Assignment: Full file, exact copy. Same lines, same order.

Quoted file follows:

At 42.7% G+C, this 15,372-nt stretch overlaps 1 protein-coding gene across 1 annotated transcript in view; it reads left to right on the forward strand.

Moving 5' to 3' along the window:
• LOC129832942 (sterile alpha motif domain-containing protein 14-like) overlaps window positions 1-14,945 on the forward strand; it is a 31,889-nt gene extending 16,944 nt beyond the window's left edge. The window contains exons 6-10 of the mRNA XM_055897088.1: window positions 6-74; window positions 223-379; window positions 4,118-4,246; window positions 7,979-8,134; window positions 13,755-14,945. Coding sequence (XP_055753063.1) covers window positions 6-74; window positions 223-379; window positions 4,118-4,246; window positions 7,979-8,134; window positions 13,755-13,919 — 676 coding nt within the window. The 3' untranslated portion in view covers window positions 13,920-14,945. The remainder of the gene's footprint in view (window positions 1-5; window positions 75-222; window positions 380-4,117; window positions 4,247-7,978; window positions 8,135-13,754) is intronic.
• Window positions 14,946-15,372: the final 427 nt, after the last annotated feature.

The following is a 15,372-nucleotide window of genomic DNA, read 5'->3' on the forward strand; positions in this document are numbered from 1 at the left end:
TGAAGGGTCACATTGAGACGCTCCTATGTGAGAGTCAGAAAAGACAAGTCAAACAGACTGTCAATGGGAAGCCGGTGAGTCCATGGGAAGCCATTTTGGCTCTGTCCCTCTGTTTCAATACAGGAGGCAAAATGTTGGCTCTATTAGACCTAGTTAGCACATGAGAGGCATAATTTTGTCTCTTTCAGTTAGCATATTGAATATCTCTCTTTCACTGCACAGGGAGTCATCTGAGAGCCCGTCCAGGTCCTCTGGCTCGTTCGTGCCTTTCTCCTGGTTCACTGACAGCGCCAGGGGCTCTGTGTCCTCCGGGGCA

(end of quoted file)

At 42.7% G+C, this 15,372-nt stretch overlaps 1 protein-coding gene across 1 annotated transcript in view; it reads left to right on the forward strand.

Moving 5' to 3' along the window:
• LOC129832942 (sterile alpha motif domain-containing protein 14-like) overlaps window positions 1-14,945 on the forward strand; it is a 31,889-nt gene extending 16,944 nt beyond the window's left edge. The window contains exons 6-10 of the mRNA XM_055897088.1: window positions 6-74; window positions 223-379; window positions 4,118-4,246; window positions 7,979-8,134; window positions 13,755-14,945. Coding sequence (XP_055753063.1) covers window positions 6-74; window positions 223-379; window positions 4,118-4,246; window positions 7,979-8,134; window positions 13,755-13,919 — 676 coding nt within the window. The 3' untranslated portion in view covers window positions 13,920-14,945. The remainder of the gene's footprint in view (window positions 1-5; window positions 75-222; window positions 380-4,117; window positions 4,247-7,978; window positions 8,135-13,754) is intronic.
• Window positions 14,946-15,372: the final 427 nt, after the last annotated feature.

The following is a 15,372-nucleotide window of genomic DNA, read 5'->3' on the forward strand; positions in this document are numbered from 1 at the left end:
TGAAGGGTCACATTGAGACGCTCCTATGTGAGAGTCAGAAAAGACAAGTCAAACAGACTGTCAATGGGAAGCCGGTGAGTCCATGGGAAGCCATTTTGGCTCTGTCCCTCTGTTTCAATACAGGAGGCAAAATGTTGGCTCTATTAGACCTAGTTAGCACATGAGAGGCATAATTTTGTCTCTTTCAGTTAGCATATTGAATATCTCTCTTTCACTGCACAGGGAGTCATCTGAGAGCCCGTCCAGGTCCTCTGGCTCGTTCGTGCCTTTCTCCTGGTTCACTGACAGCGCCAGGGGCTCTGTGTCCTCCGGGGCA